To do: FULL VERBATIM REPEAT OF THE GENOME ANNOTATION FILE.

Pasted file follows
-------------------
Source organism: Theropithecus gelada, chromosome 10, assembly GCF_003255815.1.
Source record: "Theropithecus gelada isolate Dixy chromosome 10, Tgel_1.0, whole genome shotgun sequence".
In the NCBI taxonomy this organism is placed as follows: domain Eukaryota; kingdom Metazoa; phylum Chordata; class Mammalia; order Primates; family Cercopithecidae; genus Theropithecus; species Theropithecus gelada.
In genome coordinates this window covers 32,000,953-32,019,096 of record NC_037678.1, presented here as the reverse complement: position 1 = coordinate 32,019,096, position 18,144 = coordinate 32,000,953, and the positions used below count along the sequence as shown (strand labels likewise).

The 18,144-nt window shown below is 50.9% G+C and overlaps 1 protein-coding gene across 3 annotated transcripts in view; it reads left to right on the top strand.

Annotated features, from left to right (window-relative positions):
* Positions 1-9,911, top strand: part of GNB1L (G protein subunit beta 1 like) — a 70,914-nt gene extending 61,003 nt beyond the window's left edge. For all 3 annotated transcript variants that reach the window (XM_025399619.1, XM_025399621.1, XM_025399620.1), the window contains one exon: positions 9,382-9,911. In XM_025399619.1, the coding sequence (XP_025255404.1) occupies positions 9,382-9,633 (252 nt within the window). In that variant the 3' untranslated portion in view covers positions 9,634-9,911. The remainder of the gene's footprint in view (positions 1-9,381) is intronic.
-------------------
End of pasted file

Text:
Source organism: Theropithecus gelada, chromosome 10, assembly GCF_003255815.1.
Source record: "Theropithecus gelada isolate Dixy chromosome 10, Tgel_1.0, whole genome shotgun sequence".
In the NCBI taxonomy this organism is placed as follows: domain Eukaryota; kingdom Metazoa; phylum Chordata; class Mammalia; order Primates; family Cercopithecidae; genus Theropithecus; species Theropithecus gelada.
In genome coordinates this window covers 32,000,953-32,019,096 of record NC_037678.1, presented here as the reverse complement: position 1 = coordinate 32,019,096, position 18,144 = coordinate 32,000,953, and the positions used below count along the sequence as shown (strand labels likewise).

The 18,144-nt window shown below is 50.9% G+C and overlaps 1 protein-coding gene across 3 annotated transcripts in view; it reads left to right on the top strand.

Annotated features, from left to right (window-relative positions):
* Positions 1-9,911, top strand: part of GNB1L (G protein subunit beta 1 like) — a 70,914-nt gene extending 61,003 nt beyond the window's left edge. For all 3 annotated transcript variants that reach the window (XM_025399619.1, XM_025399621.1, XM_025399620.1), the window contains one exon: positions 9,382-9,911. In XM_025399619.1, the coding sequence (XP_025255404.1) occupies positions 9,382-9,633 (252 nt within the window). In that variant the 3' untranslated portion in view covers positions 9,634-9,911. The remainder of the gene's footprint in view (positions 1-9,381) is intronic.